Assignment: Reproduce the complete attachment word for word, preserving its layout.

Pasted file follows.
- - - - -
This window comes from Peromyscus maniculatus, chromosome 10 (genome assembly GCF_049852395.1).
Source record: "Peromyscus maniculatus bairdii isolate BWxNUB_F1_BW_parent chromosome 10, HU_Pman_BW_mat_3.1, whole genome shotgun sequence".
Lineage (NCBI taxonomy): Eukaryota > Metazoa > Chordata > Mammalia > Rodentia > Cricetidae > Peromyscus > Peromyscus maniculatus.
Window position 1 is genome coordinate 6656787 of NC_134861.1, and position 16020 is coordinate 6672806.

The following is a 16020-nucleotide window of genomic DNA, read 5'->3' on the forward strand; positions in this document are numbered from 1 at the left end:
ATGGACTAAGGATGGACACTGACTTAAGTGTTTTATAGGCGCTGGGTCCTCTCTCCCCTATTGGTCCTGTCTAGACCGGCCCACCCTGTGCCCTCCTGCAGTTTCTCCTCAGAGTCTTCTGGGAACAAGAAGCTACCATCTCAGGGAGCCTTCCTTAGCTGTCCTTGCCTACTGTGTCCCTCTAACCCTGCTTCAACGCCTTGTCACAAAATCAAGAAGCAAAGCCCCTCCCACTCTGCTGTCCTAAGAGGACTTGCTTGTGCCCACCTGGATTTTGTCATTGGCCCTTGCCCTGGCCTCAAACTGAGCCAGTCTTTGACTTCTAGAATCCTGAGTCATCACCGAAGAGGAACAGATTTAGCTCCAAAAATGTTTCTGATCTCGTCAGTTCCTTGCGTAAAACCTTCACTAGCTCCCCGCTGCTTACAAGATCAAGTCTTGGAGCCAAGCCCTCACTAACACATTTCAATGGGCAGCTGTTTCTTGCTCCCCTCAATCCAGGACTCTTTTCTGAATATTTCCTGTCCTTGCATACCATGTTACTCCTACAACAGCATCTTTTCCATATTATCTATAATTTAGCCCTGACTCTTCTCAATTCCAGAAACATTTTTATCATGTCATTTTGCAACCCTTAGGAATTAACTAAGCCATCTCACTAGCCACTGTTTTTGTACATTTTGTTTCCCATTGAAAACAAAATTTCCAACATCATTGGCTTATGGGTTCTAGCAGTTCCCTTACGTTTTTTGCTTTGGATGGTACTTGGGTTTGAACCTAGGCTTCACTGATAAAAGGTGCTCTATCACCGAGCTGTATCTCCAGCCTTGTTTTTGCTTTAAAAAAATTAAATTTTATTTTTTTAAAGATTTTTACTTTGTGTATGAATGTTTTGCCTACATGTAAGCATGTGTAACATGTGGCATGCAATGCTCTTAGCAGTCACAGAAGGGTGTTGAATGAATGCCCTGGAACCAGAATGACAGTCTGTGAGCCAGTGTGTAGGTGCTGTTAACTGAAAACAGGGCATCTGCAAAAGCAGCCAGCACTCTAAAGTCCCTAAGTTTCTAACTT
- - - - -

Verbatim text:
This window comes from Peromyscus maniculatus, chromosome 10 (genome assembly GCF_049852395.1).
Source record: "Peromyscus maniculatus bairdii isolate BWxNUB_F1_BW_parent chromosome 10, HU_Pman_BW_mat_3.1, whole genome shotgun sequence".
Lineage (NCBI taxonomy): Eukaryota > Metazoa > Chordata > Mammalia > Rodentia > Cricetidae > Peromyscus > Peromyscus maniculatus.
Window position 1 is genome coordinate 6656787 of NC_134861.1, and position 16020 is coordinate 6672806.

The following is a 16020-nucleotide window of genomic DNA, read 5'->3' on the forward strand; positions in this document are numbered from 1 at the left end:
ATGGACTAAGGATGGACACTGACTTAAGTGTTTTATAGGCGCTGGGTCCTCTCTCCCCTATTGGTCCTGTCTAGACCGGCCCACCCTGTGCCCTCCTGCAGTTTCTCCTCAGAGTCTTCTGGGAACAAGAAGCTACCATCTCAGGGAGCCTTCCTTAGCTGTCCTTGCCTACTGTGTCCCTCTAACCCTGCTTCAACGCCTTGTCACAAAATCAAGAAGCAAAGCCCCTCCCACTCTGCTGTCCTAAGAGGACTTGCTTGTGCCCACCTGGATTTTGTCATTGGCCCTTGCCCTGGCCTCAAACTGAGCCAGTCTTTGACTTCTAGAATCCTGAGTCATCACCGAAGAGGAACAGATTTAGCTCCAAAAATGTTTCTGATCTCGTCAGTTCCTTGCGTAAAACCTTCACTAGCTCCCCGCTGCTTACAAGATCAAGTCTTGGAGCCAAGCCCTCACTAACACATTTCAATGGGCAGCTGTTTCTTGCTCCCCTCAATCCAGGACTCTTTTCTGAATATTTCCTGTCCTTGCATACCATGTTACTCCTACAACAGCATCTTTTCCATATTATCTATAATTTAGCCCTGACTCTTCTCAATTCCAGAAACATTTTTATCATGTCATTTTGCAACCCTTAGGAATTAACTAAGCCATCTCACTAGCCACTGTTTTTGTACATTTTGTTTCCCATTGAAAACAAAATTTCCAACATCATTGGCTTATGGGTTCTAGCAGTTCCCTTACGTTTTTTGCTTTGGATGGTACTTGGGTTTGAACCTAGGCTTCACTGATAAAAGGTGCTCTATCACCGAGCTGTATCTCCAGCCTTGTTTTTGCTTTAAAAAAATTAAATTTTATTTTTTTAAAGATTTTTACTTTGTGTATGAATGTTTTGCCTACATGTAAGCATGTGTAACATGTGGCATGCAATGCTCTTAGCAGTCACAGAAGGGTGTTGAATGAATGCCCTGGAACCAGAATGACAGTCTGTGAGCCAGTGTGTAGGTGCTGTTAACTGAAAACAGGGCATCTGCAAAAGCAGCCAGCACTCTAAAGTCCCTAAGTTTCTAACTT